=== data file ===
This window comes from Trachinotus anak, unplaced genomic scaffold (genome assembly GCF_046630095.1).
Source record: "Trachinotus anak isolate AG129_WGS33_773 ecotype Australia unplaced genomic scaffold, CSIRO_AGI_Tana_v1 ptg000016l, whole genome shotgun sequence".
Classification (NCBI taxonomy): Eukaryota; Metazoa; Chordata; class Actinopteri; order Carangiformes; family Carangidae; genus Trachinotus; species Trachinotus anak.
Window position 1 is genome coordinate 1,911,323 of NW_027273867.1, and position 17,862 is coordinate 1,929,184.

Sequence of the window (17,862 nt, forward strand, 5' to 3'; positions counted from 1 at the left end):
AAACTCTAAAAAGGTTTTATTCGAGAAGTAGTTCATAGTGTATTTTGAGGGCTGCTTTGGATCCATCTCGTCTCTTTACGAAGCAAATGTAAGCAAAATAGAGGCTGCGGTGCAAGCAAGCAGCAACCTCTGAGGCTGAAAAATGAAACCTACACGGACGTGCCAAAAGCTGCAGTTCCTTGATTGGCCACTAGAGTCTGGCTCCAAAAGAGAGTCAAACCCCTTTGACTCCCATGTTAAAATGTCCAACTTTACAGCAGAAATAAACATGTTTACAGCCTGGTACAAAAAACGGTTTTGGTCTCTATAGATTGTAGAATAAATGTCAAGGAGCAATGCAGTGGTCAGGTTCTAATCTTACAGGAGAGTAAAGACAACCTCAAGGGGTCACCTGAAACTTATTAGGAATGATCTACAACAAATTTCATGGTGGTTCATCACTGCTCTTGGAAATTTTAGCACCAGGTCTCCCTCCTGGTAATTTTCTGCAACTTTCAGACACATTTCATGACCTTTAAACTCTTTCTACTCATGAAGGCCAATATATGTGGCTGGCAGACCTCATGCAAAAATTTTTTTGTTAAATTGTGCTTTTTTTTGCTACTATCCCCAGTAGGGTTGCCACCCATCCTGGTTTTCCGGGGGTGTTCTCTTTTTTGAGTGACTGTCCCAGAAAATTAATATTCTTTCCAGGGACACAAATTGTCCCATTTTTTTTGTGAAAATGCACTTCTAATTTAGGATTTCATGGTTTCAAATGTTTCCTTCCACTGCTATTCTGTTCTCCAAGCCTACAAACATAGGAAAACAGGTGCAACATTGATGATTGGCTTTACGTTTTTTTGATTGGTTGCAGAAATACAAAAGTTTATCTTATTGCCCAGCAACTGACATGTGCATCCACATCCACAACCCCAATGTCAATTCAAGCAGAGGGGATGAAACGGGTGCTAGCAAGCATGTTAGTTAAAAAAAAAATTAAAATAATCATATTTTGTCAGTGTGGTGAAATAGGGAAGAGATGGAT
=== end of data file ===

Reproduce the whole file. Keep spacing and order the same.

This window comes from Trachinotus anak, unplaced genomic scaffold (genome assembly GCF_046630095.1).
Source record: "Trachinotus anak isolate AG129_WGS33_773 ecotype Australia unplaced genomic scaffold, CSIRO_AGI_Tana_v1 ptg000016l, whole genome shotgun sequence".
Classification (NCBI taxonomy): Eukaryota; Metazoa; Chordata; class Actinopteri; order Carangiformes; family Carangidae; genus Trachinotus; species Trachinotus anak.
Window position 1 is genome coordinate 1,911,323 of NW_027273867.1, and position 17,862 is coordinate 1,929,184.

Sequence of the window (17,862 nt, forward strand, 5' to 3'; positions counted from 1 at the left end):
AAACTCTAAAAAGGTTTTATTCGAGAAGTAGTTCATAGTGTATTTTGAGGGCTGCTTTGGATCCATCTCGTCTCTTTACGAAGCAAATGTAAGCAAAATAGAGGCTGCGGTGCAAGCAAGCAGCAACCTCTGAGGCTGAAAAATGAAACCTACACGGACGTGCCAAAAGCTGCAGTTCCTTGATTGGCCACTAGAGTCTGGCTCCAAAAGAGAGTCAAACCCCTTTGACTCCCATGTTAAAATGTCCAACTTTACAGCAGAAATAAACATGTTTACAGCCTGGTACAAAAAACGGTTTTGGTCTCTATAGATTGTAGAATAAATGTCAAGGAGCAATGCAGTGGTCAGGTTCTAATCTTACAGGAGAGTAAAGACAACCTCAAGGGGTCACCTGAAACTTATTAGGAATGATCTACAACAAATTTCATGGTGGTTCATCACTGCTCTTGGAAATTTTAGCACCAGGTCTCCCTCCTGGTAATTTTCTGCAACTTTCAGACACATTTCATGACCTTTAAACTCTTTCTACTCATGAAGGCCAATATATGTGGCTGGCAGACCTCATGCAAAAATTTTTTTGTTAAATTGTGCTTTTTTTTGCTACTATCCCCAGTAGGGTTGCCACCCATCCTGGTTTTCCGGGGGTGTTCTCTTTTTTGAGTGACTGTCCCAGAAAATTAATATTCTTTCCAGGGACACAAATTGTCCCATTTTTTTTGTGAAAATGCACTTCTAATTTAGGATTTCATGGTTTCAAATGTTTCCTTCCACTGCTATTCTGTTCTCCAAGCCTACAAACATAGGAAAACAGGTGCAACATTGATGATTGGCTTTACGTTTTTTTGATTGGTTGCAGAAATACAAAAGTTTATCTTATTGCCCAGCAACTGACATGTGCATCCACATCCACAACCCCAATGTCAATTCAAGCAGAGGGGATGAAACGGGTGCTAGCAAGCATGTTAGTTAAAAAAAAAATTAAAATAATCATATTTTGTCAGTGTGGTGAAATAGGGAAGAGATGGAT